The state-level flexibility will come with strict limits, according to the HHS guidance (PDF). Specifically, the only existing plans that could serve as a state essential benefit “benchmark” are one of the state's three largest small group plans; one of its three largest state employee health plans; one of its three largest federal employee health plans; or the largest HMO plan offered in the state's commercial market.
However, any plan selected by a state must cover all 10 required categories of care or the state will have to select coverage of the uncovered categories from other benchmark insurance plans, such as the Federal Employee Health Benefits Plan. The 10 categories of care include preventive care, emergency services, maternity care, hospital and physician services, and prescription drugs.
“Our approach will protect consumers and give states the flexibility to design coverage options that meet their unique needs,” Sebelius said in a written statement.
Additionally, plans could modify coverage within a benefit category so long as they do not reduce the value of coverage.
The cost-sharing aspects of such plans will be addressed in future bulletins, according to the HHS guidance.
Additionally, the rules will require states to pay for any coverage they require insurers to provide that are beyond their essential benefits package.
HHS officials declined to provide a timeline for either the proposed or final rules for essential benefits packages, during the Friday press call.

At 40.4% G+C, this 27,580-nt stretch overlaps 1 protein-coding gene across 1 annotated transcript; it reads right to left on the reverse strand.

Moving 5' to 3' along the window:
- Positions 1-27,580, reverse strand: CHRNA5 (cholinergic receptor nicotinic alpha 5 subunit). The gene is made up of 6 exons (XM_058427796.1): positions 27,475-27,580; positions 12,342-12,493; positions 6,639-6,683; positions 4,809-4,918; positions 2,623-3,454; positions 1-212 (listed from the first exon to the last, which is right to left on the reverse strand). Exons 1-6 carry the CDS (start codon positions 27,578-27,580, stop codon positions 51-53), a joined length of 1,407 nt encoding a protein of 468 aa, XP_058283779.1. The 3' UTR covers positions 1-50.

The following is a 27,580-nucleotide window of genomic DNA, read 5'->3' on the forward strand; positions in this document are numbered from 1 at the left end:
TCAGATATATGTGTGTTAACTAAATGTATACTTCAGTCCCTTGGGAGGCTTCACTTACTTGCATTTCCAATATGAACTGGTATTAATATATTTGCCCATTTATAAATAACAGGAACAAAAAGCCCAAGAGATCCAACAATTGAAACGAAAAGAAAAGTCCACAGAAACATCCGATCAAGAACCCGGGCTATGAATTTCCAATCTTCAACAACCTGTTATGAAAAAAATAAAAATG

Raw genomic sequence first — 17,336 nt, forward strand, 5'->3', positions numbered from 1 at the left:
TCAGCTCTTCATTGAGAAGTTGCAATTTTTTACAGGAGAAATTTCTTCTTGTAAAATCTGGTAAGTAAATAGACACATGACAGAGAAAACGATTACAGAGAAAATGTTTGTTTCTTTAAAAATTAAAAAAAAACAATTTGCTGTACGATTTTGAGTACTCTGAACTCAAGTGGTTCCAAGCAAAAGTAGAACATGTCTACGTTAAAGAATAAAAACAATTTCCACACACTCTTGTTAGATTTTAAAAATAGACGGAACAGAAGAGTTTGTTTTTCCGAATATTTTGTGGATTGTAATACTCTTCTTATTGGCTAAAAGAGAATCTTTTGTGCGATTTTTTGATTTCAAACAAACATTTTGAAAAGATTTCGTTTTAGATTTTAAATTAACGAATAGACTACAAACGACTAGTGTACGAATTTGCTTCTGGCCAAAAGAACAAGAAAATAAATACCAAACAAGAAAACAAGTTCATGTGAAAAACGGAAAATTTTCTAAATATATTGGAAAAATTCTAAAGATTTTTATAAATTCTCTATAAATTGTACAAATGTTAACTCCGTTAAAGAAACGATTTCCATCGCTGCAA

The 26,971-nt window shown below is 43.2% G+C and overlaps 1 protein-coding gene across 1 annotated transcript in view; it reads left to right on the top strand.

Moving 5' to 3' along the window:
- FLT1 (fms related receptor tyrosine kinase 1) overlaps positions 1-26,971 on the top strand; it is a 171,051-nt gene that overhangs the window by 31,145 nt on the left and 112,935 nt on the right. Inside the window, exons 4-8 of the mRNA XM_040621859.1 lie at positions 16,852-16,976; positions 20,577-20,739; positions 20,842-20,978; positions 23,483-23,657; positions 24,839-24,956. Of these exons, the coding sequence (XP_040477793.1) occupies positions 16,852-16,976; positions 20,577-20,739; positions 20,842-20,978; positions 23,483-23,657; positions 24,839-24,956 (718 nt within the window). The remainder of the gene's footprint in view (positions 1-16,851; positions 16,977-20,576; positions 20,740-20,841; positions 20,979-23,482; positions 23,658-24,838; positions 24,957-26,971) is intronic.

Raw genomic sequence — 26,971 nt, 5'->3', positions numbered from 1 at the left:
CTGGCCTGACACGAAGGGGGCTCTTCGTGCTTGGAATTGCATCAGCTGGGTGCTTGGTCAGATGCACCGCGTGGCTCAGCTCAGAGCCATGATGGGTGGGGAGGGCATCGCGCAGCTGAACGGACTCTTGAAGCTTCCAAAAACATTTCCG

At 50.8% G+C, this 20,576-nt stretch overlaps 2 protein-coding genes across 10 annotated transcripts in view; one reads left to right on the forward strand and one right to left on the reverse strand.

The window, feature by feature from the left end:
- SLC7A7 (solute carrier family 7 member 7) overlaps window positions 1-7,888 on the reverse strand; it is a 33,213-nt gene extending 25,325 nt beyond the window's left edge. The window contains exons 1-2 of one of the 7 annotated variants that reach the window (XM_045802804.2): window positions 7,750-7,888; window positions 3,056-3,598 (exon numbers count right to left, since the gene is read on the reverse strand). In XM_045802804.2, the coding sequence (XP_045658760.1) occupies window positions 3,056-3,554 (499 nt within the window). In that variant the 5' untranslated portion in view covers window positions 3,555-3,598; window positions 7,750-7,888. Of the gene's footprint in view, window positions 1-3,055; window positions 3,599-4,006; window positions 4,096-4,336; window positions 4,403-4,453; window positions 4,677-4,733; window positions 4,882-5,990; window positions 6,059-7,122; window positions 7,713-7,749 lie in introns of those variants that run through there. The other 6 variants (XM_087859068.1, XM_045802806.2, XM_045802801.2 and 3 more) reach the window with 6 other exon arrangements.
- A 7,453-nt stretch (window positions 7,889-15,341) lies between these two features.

In a separate letter to governors, Sebelius said the Friday guidance was in response to their requests for information on the essential benefit packages by the end of 2011. While HHS released this information bulletin to offer guidance to states in advance of the legislative sessions many will begin in January, the agency still expects to proceed with the full rulemaking process for essential benefits, an HHS official told Modern Healthcare.
Although the law will require all plans to offer the same essential benefits package, the degree to which the different plans require beneficiary cost-sharing will determine whether they are ranked as bronze, silver, gold or platinum plans.
The coming rules reflected October recommendations of the Institute on Medicine, which urged, in part, that HHS balance the cost and comprehensiveness of the essential benefits by reflecting existing plans in the small employer market.
Separately, HHS officials said they are watching the growth of self insured plans among small employers, which are not subject to the essential benefit rule, and may take future actions to regulate those.